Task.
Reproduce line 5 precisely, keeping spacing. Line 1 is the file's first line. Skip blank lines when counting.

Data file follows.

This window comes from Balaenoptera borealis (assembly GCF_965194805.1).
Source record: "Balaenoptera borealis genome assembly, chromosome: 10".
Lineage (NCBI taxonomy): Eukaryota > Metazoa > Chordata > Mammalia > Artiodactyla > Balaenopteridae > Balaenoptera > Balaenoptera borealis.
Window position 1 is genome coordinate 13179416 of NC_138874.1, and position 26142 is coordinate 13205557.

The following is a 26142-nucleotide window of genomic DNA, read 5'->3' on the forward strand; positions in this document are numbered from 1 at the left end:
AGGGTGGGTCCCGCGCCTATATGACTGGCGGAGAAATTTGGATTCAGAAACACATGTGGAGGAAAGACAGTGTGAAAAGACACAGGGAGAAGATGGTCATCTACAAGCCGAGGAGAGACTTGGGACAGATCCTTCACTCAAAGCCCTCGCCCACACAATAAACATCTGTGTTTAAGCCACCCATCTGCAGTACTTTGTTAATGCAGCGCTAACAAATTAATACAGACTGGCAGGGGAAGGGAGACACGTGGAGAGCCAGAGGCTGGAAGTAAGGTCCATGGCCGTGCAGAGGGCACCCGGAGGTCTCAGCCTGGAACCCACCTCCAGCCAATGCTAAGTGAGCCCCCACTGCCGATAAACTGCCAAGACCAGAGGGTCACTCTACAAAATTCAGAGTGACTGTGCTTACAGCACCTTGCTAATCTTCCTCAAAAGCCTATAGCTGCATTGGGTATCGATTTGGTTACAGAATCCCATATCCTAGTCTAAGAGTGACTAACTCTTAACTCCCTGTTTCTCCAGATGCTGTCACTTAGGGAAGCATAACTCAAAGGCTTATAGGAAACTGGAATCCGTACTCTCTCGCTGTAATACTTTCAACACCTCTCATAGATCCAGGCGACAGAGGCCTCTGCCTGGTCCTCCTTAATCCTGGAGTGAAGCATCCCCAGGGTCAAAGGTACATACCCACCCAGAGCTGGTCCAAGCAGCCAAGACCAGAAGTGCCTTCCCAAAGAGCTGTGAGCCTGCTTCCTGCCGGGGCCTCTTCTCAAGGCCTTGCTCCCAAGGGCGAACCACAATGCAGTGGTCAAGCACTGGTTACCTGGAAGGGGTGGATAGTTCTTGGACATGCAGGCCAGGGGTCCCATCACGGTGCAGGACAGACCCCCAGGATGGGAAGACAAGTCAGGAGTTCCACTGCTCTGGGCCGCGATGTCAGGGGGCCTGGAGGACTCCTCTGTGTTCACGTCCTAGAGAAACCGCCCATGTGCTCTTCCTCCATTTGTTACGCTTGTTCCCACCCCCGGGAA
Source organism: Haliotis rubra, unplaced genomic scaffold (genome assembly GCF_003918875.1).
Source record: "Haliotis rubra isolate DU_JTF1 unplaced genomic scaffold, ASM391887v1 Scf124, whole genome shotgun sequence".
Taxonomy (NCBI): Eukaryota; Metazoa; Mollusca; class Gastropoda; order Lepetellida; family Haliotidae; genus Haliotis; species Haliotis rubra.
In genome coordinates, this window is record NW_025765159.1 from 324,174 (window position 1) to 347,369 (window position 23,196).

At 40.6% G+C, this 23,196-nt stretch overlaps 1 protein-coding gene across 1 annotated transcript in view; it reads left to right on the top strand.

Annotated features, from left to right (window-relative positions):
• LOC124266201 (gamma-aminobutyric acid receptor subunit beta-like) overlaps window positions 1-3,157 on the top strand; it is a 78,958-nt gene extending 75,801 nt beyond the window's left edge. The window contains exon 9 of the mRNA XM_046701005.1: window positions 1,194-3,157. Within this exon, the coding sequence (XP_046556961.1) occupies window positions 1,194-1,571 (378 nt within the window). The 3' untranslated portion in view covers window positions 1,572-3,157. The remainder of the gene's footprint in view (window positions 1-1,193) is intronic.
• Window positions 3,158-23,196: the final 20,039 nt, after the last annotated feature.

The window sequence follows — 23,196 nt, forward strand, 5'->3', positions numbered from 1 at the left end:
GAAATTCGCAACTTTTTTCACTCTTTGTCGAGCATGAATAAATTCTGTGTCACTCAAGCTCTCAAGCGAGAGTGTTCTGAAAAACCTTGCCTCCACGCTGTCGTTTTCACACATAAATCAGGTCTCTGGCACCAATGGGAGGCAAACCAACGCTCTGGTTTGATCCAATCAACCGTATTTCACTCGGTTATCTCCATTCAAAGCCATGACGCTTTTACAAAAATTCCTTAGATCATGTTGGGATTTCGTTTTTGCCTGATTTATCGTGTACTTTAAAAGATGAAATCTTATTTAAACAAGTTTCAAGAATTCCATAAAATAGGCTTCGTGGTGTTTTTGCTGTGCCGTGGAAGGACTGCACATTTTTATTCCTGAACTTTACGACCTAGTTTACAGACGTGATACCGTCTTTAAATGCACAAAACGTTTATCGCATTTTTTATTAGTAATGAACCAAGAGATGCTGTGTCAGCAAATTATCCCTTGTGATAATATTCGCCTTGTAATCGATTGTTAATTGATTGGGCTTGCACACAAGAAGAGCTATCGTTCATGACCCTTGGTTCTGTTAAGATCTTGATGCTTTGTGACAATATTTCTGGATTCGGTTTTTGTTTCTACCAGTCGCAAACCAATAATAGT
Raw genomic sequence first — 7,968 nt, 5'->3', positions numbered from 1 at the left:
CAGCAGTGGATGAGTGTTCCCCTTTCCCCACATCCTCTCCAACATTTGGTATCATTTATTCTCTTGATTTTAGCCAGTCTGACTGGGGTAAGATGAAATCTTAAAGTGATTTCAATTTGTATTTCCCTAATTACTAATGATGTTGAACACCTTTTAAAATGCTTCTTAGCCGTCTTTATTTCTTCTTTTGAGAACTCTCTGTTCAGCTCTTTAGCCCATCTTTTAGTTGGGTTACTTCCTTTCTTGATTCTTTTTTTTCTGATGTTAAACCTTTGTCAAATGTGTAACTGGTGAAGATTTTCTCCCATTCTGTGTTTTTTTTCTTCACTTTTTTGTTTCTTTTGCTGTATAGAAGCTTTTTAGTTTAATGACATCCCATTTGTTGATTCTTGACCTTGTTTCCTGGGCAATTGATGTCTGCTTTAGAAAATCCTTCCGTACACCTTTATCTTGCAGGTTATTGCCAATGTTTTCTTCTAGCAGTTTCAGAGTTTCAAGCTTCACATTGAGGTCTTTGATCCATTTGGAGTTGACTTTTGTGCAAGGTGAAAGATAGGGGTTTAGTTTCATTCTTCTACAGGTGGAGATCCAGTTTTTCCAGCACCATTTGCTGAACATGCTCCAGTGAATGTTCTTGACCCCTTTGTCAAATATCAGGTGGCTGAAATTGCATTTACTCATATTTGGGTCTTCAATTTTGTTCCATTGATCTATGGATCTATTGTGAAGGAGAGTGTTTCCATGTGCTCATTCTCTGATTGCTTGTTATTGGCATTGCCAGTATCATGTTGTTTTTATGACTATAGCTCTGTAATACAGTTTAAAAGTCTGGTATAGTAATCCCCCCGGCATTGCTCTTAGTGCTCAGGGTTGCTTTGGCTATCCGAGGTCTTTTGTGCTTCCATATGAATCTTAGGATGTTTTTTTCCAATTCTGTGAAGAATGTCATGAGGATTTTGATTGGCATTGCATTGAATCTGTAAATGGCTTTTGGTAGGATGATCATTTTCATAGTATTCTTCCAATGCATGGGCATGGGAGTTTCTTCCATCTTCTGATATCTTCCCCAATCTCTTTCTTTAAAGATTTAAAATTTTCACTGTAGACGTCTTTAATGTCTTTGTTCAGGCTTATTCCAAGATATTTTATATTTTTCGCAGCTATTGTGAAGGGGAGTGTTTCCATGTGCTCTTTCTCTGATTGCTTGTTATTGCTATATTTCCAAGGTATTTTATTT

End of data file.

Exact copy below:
The following is a 26142-nucleotide window of genomic DNA, read 5'->3' on the forward strand; positions in this document are numbered from 1 at the left end: